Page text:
Max had one more jump left in him. This was the very last frame of the shoot, and I think it was the best. The client loved the photos, but for other reasons they didn’t run the piece. Time Magazine was doing a story on Parkour around the same time though, and they licensed a different frame showing the entire landing roll as a two-page spread to open the feature.

In Line - Stillmotion Short from Andrew Kornylak on Vimeo. Profile of Atlanta photographer and inline skater John Kelso. Shot as still photographs with a Nikon D3. Music by Little Tybee www.myspace.com/littletybee

Stillmotion – using high-speed bursts of still images to create motion pictures – is another way you can hack the digital. It fits somewhere between time-lapse and stop-motion, both techniques that use stills to either compress or stretch time into motion. With stillmotion the intent is to capture real-time movement, like video. The limitations: no live sound and relatively low frame rates. The advantages: print-resolution frames, you can use strobe lighting, and it just looks cool.

I have done several stillmotion pieces over the years, for personal projects, commercials, and even as short clips in documentary and television production.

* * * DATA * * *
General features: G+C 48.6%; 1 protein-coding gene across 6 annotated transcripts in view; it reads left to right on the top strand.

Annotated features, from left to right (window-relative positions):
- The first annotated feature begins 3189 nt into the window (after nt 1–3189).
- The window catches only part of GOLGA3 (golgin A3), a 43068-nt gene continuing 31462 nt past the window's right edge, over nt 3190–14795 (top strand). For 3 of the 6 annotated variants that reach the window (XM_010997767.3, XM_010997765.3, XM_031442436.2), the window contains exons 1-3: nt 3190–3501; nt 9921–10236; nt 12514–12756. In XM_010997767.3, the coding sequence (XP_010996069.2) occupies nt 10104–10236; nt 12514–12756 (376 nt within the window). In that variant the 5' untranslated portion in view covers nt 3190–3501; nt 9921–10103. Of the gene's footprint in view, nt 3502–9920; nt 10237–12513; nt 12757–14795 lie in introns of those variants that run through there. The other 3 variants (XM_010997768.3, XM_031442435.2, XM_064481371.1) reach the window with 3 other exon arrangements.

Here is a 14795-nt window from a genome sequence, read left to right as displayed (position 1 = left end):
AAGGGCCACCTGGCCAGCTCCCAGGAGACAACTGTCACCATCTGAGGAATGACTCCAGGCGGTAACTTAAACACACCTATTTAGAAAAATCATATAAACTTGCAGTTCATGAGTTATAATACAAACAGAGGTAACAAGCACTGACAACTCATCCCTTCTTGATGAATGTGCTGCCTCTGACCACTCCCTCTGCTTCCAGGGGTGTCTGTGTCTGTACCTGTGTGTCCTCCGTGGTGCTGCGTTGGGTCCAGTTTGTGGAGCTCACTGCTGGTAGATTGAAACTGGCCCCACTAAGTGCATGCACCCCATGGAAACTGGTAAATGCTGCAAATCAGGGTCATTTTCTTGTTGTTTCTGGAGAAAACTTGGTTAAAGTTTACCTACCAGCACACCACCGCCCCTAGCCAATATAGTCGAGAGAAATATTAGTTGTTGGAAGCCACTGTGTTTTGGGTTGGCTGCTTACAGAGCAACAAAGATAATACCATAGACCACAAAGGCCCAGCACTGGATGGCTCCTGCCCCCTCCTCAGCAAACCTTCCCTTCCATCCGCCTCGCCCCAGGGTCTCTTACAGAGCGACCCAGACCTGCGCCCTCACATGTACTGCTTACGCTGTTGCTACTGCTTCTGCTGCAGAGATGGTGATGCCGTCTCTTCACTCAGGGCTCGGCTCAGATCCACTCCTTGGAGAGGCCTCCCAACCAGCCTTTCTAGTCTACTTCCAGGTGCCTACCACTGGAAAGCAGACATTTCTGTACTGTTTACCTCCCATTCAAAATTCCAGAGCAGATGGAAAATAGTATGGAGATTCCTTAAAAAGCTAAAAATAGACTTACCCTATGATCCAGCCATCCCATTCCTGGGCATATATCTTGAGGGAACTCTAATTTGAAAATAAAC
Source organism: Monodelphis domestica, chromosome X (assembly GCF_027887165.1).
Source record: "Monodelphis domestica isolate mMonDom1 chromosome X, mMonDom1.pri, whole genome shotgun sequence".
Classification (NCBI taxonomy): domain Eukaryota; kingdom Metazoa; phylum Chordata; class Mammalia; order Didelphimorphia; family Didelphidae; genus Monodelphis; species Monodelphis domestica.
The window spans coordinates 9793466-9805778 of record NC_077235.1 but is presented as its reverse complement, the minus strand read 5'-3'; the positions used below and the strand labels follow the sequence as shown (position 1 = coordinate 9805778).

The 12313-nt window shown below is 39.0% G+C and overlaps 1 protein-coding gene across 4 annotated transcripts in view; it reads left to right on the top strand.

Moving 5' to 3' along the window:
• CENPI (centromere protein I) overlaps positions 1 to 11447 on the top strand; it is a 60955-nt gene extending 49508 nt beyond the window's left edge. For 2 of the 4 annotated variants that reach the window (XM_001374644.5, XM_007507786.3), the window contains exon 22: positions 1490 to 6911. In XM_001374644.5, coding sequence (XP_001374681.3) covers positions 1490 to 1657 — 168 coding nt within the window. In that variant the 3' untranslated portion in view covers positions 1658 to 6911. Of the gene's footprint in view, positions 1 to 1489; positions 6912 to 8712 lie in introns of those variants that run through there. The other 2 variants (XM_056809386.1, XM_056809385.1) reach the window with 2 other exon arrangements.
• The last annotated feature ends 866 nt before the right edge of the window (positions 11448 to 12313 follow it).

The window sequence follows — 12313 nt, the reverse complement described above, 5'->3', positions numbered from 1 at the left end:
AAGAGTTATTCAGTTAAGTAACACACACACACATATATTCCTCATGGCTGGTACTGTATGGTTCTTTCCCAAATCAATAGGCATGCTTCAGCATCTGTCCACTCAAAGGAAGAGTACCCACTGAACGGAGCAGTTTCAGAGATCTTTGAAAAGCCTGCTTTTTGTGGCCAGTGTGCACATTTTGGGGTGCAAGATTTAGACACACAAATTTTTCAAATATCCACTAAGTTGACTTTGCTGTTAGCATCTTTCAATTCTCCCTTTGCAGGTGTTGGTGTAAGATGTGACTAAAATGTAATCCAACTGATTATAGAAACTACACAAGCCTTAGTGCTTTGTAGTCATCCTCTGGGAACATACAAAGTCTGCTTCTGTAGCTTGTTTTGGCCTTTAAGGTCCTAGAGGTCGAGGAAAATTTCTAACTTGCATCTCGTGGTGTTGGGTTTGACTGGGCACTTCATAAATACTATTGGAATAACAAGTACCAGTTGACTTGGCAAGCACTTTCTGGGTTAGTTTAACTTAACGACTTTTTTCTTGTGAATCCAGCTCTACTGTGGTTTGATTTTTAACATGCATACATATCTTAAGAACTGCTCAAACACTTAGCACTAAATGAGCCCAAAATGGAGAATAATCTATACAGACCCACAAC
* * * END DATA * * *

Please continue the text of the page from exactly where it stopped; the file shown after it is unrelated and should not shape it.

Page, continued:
Here is an album: http://vimeo.com/album/118964

I shot “In Line” as a personal project, to experiment more with stillmotion and strobes, as well as different ways of handholding and triggering the camera.

The bearded hipster in the video is John Kelso, is a good friend of mine who works frequently with me as an assistant. Not only is he a great photographer (who shoots film in the style of William Eggleston), but John was also a punk rock singer and a pro inline skater.

My goal here was to use a single camera – the Nikon D3 – to capture everything for the video, including audio.

I roughly storyboarded the whole thing and came up with a shot list and a set of interview questions. John is a busy guy (“Is this interview over yet? I got shit to do.”), but even if you don’t shoot such jetsetter rock stars, its important to do some planning for this kind of thing. It’s kind of experimental, so almost everything goes wrong while you are shooting it and you need time to improvise.